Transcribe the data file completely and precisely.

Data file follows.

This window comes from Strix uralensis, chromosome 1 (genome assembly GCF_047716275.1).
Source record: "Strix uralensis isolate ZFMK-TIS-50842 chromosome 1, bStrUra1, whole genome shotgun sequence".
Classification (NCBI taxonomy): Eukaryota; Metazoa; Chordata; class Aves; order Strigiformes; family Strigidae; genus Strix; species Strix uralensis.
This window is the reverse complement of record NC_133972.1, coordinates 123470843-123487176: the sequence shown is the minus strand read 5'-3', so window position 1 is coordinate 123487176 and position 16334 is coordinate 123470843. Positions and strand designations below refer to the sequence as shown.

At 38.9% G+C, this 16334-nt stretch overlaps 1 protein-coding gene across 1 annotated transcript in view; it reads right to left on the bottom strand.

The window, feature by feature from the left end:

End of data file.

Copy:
This window comes from Strix uralensis, chromosome 1 (genome assembly GCF_047716275.1).
Source record: "Strix uralensis isolate ZFMK-TIS-50842 chromosome 1, bStrUra1, whole genome shotgun sequence".
Classification (NCBI taxonomy): Eukaryota; Metazoa; Chordata; class Aves; order Strigiformes; family Strigidae; genus Strix; species Strix uralensis.
This window is the reverse complement of record NC_133972.1, coordinates 123470843-123487176: the sequence shown is the minus strand read 5'-3', so window position 1 is coordinate 123487176 and position 16334 is coordinate 123470843. Positions and strand designations below refer to the sequence as shown.

At 38.9% G+C, this 16334-nt stretch overlaps 1 protein-coding gene across 1 annotated transcript in view; it reads right to left on the bottom strand.

The window, feature by feature from the left end: